World Bank investment arm International Finance Corporation (IFC) and US-based private equity firm Apollo Global Management are setting up a $1 billion distressed assets vehicle to invest in emerging markets globally, PDI's sister title Private Equity International reports.
The transaction consists of a debt and equity investment of up to $500 million from IFC, while Apollo will put in the remaining $500 million, according to an IFC filing.
It will enable financial institutions to offload their non-performing loans, strengthen their balance sheets, free up capital and generate liquidity to fund new loans.
It is expected that one of the target markets will be India, where institutions have a total of nearly $130 billion of bad loans, according to data from the Reserve Bank of India. In 2014, Apollo and ICICI Venture partnered up to establish AION Capital Partners, a $825 million vehicle that invests solely in special situation opportunities in India. US investment firm TPG is eyeing a stake in Indian owned state-lender IDBI Bank, while KKR recently acquired a majority stake in Mumbai-based International Asset Reconstruction Company.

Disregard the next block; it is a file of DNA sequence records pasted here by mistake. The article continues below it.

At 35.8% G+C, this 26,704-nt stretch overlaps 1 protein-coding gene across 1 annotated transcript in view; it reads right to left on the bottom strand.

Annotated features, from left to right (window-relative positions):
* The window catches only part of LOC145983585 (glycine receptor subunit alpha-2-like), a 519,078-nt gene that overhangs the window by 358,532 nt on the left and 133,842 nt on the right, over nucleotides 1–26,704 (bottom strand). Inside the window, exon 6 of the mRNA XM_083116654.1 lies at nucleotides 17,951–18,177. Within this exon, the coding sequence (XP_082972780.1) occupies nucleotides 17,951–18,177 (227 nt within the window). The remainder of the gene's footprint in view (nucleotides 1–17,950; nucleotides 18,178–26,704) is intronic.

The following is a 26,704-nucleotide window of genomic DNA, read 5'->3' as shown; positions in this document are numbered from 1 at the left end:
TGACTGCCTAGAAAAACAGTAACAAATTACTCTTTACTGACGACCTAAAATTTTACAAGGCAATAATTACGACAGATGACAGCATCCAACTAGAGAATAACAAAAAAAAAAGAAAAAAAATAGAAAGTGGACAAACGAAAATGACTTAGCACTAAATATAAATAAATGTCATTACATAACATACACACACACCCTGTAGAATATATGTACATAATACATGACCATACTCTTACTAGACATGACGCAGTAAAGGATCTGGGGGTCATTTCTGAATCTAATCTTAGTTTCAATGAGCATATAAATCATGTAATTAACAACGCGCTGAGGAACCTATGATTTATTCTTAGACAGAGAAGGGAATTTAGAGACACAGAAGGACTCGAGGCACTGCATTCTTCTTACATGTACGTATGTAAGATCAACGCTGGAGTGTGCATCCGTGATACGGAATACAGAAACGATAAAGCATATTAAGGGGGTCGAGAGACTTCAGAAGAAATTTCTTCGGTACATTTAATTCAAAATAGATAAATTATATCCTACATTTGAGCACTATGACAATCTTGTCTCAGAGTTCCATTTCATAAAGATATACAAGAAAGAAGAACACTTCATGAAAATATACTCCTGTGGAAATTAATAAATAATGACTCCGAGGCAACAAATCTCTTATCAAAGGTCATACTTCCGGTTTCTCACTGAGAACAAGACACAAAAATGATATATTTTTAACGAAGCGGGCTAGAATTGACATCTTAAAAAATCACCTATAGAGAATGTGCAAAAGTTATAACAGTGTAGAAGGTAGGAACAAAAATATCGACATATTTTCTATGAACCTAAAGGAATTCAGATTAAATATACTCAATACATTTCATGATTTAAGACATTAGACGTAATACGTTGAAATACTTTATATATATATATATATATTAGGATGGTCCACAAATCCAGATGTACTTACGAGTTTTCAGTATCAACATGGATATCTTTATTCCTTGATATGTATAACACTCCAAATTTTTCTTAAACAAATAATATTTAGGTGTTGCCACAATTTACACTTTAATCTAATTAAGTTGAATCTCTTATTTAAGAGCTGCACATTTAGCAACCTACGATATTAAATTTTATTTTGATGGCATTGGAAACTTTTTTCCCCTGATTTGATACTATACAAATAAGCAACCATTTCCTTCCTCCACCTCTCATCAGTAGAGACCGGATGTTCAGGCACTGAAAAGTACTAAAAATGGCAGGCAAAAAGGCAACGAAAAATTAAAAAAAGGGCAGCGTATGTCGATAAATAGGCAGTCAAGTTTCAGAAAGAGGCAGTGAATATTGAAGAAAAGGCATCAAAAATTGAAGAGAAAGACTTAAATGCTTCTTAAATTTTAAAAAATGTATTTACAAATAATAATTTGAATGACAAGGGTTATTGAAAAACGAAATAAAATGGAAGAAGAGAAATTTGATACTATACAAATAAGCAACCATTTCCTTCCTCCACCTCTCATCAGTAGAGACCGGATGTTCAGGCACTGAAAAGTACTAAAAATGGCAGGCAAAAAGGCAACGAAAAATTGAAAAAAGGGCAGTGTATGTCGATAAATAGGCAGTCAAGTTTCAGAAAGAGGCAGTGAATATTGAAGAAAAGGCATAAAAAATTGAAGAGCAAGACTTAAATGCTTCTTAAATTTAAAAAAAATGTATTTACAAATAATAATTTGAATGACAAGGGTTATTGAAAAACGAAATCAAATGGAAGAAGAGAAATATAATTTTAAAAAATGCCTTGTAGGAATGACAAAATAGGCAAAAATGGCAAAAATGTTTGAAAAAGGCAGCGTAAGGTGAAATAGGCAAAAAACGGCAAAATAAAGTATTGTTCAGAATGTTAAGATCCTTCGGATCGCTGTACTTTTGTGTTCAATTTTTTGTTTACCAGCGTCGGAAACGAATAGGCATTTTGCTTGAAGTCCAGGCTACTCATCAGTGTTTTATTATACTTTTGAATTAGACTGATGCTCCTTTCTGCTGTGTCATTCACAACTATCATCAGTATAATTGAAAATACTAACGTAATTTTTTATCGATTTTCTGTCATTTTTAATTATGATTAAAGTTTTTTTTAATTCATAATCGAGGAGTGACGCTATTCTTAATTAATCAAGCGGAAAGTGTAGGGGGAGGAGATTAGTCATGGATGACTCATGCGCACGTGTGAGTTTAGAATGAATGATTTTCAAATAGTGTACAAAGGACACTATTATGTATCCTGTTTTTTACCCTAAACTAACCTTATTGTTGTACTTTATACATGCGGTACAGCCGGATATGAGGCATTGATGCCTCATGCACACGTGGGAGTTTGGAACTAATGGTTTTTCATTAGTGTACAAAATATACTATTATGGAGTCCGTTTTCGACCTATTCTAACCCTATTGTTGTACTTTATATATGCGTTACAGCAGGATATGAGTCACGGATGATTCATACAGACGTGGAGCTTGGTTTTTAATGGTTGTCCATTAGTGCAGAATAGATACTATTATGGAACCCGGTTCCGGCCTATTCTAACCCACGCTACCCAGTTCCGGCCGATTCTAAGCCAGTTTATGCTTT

Firms have similarly been attracted to China, whose total debt – the sum of government, corporate and household borrowings – rose to 237 percent of its gross domestic product or close to $27 trillion of domestic and foreign debt as of the end of March.
In January 2016, KKR formed a joint venture with China Orient Asset Management to invest in distressed assets in China. Los Angeles-based Oaktree Capital Management had also previously teamed up with one of China’s bad debts management firm China Cinda Asset Management for distressed assets.
Apollo has over $170 billion in assets under management across private equity, real estate and credit funds.
IFC has invested over $5 billion across 270 funds. It recently committed $40.6 million to Indian private equity firm Multiples Alternate Asset Management’s second fund to invest in consumer, healthcare, logistics and IT firms, as reported by Private Equity International.